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The Journal for Employee Protection
The Journal for Employee Protection
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It is one of the biggest, if not the biggest, causes of workplace fatalities the world over. It only needs to happen once, and the consequences are catastrophic. Unlike some workplace incidents, people do not generally get a second chance to learn from their mistake, as – to be blunt – they’re generally dead or maimed.
What am I talking about? Falling from height, of course. It is regularly classed as one of OSHAs (Occupational Safety & Health Administration of America) “Fatal Four” and in UK workplaces was responsible for 40 out 147 fatalities (that’s 27%!) in 2018/2019.#
Whilst this is terrible enough, we have not even begun to think about the amount of employees, contractors, members of the public and so on, who get hurt or killed by falling objects, collapse of structures and other work at height related incidents. In my previous articles on this topic, I have discussed the hazards and controls, and some of the reasons why these incidents keep happening. Today though, I would like to look at some otherelements of this topic that people may not necessarily consider, or gloss over altogether, but which are just as important. First, let us all agree what we are talking about. What is “working at height?”
Working at height can be defined as “work being undertaken in any place where, if someone were to fall, they could be injured. This place could be on ground level, as well as below ground, not just above ground level”. This is a basic definition, and it does vary a little, depending upon which countries’ legislation, guidance and standards you are using. The important point to remember is that someone standing on a chair to reach a projector is “working at height” just the same as someone making repairs on a fragile roof, eight metres from the ground. A common source of confusion can also come from some companies own rules about when someone needs to use a fall-arrest system (harness and lanyard). I have seen 1.5m, 1.8m, 2.0m and so on. These are not working at height definitions; they are just rules about when a certain control measure is required. It is important to understand the difference between these two things, as in certain circumstances, the fall-arrest system may not even be needed at all. For example, you do not need to wear a harness to inspect a 20-metre tall chimney, if you are stood on the ground using a drone with attached camera to perform the inspection instead. Number of persons falling from height? Zero! Hazard totally eliminated!
“working at height is not a hazard, but a “hazardous activity”, with falling from height only being one hazard”
Something else that is key to remember is that working at height is not a hazard, but a “hazardous activity”, with falling from height only being one hazard. Poor weather, collapse of structures, and dropped objects are just three of the many hazards that could be involved. If people continue to not understand this, hazards will continue to not be identified during risk assessments, meaning incidents will continue to happen.
As I mentioned earlier, fall-arrest systems seem to be a big thing when it comes to working at height control measures. “Here you go folks, here is your harness and lanyard. Crack on!” Harness and lanyard system certainly do have their place, if used correctly and effectively, but many issues come from over-reliance on them. For a start, many people issued with these have no idea how to use them.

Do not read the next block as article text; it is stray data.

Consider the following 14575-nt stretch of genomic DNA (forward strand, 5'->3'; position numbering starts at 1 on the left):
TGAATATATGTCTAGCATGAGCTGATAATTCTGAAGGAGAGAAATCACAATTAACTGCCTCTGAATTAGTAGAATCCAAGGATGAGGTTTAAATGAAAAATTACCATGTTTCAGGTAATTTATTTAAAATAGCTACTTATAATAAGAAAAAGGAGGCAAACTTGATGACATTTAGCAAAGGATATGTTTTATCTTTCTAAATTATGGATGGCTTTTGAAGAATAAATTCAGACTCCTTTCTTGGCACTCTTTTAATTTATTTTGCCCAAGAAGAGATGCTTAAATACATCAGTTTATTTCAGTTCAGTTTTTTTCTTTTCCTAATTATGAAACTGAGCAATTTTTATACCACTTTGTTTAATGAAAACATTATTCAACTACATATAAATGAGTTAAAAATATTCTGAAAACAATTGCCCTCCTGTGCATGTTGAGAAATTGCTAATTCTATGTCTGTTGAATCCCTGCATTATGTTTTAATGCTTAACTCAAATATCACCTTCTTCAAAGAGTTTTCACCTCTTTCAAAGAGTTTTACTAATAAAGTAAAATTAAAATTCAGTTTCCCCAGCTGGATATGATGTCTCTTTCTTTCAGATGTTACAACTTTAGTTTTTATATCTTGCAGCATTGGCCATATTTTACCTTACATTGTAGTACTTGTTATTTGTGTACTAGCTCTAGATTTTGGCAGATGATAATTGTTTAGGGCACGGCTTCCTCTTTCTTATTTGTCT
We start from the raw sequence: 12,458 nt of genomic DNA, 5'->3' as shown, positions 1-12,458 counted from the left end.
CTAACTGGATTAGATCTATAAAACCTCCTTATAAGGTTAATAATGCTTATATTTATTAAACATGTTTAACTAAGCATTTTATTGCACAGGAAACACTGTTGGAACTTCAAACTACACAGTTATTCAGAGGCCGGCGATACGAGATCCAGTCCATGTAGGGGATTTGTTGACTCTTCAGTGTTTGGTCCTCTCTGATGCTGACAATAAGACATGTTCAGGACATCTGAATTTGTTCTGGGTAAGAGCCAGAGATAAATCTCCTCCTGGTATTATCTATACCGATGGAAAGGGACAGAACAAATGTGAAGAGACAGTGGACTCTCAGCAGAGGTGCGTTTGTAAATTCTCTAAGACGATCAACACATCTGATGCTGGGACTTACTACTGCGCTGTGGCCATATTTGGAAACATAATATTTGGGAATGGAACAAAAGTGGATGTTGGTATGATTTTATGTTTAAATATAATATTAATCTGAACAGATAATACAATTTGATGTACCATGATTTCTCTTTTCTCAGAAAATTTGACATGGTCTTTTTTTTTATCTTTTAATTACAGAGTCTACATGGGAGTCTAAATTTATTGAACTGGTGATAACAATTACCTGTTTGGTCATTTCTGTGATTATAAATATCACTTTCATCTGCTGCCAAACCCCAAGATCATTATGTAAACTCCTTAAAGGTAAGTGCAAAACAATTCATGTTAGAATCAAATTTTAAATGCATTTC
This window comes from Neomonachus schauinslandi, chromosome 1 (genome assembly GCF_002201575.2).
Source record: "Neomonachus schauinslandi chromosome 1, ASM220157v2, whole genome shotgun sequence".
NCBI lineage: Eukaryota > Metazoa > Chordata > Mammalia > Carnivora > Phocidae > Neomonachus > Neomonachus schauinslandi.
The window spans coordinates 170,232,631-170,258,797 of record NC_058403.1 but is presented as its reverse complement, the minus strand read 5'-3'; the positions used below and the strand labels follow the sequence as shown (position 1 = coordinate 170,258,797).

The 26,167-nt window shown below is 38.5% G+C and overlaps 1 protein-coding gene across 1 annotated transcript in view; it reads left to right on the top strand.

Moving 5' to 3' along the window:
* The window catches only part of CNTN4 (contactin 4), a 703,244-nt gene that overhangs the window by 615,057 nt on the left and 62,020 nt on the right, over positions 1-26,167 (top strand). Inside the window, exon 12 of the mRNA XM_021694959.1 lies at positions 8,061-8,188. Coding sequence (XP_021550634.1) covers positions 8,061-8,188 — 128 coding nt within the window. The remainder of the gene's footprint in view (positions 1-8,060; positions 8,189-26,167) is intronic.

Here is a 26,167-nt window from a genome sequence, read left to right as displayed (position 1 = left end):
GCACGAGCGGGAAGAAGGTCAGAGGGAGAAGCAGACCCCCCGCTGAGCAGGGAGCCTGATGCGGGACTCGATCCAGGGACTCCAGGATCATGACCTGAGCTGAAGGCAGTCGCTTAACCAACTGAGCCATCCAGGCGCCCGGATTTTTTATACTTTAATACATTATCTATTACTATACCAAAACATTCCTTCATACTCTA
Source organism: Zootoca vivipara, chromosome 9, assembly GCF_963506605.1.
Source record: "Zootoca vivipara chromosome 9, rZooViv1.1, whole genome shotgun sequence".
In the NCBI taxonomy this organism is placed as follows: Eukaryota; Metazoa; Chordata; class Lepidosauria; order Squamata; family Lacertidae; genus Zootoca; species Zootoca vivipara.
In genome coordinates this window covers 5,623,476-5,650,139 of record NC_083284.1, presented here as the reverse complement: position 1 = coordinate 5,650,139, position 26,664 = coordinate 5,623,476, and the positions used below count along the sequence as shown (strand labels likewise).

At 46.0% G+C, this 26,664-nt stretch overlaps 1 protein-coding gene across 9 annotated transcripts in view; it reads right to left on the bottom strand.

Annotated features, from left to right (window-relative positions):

Not only is poor (or a total lack of) training and competence bad for individuals, it is bad for business, mainly due to the fact that the company is probably breaking Health & Safety Law. At least internationally, this would be a breach of article 19 (d) of the ILO (International Labour Organisation) C155 Convention on Occupational Safety and Health, 1981 which states that:
“workers and their representatives in the undertaking are given appropriate training in occupational safety and health”
Some of you may have heard the expression IITS before, which is Information, Instruction, Training and Supervision. So, these things should combine with the laws of your country, to see if the workforce has the knowledge and skills they need.
Training is just one part of it though. As I mentioned before, the workers may not even need this training, as the fall-arrest systems may not be needed at all. By doing a thorough, in-depth analysis of the job, the hazards involved, and the potential consequences, we can come up with the right solutions. Again, issuing someone a fall arrest system with the standard 6m Rescue Pack would be pointless if they were working at a height of 4m. They would hit the floor well before the rescue pack deployed, and halted their fall. So as part of this analysis, we could utilise something called “The Hierarchy of Control”.
There are various forms of “hierarchy of control”, but the one most people are familiar with is:
You can apply the above hierarchy to the working at height issue, and it would certainly help you. However, we can go one step further and use one that is specific for this type of work:
This can be found in the UK Work at Height Regulations (WAHR) 2005 (Work at height – The law (hse.gov.uk)). SG4:15 “Preventing Falls in Scaffolding Operations”, a document produced by the NASC (National Association of Scaffolders), is also a very useful reference for the Hierarchy, and the subject of Working at Height as a whole, even if you use it for something other than scaffolding. (You can download a free PDF of this document here: https://nasc.org. uk/wp-content/uploads/2015/12/ SG4_15-%E2%80%93Preventing-Falls-in-ScaffoldingOperations-3_compressed.pdf)
By following the above, we can immediately solve a whole host of headaches and issues. An example I always love to use is one site I know here in Brunei Darussalam. When they change their streetlight bulbs, there is no working at height at all. This is achieved by having the ability to actually lower the streetlight to ground level, swap out the bulb there, then hoist the streetlight back into place. An incredibly novel and simple idea, that I never get bored of sharing! A great example of safety innovation.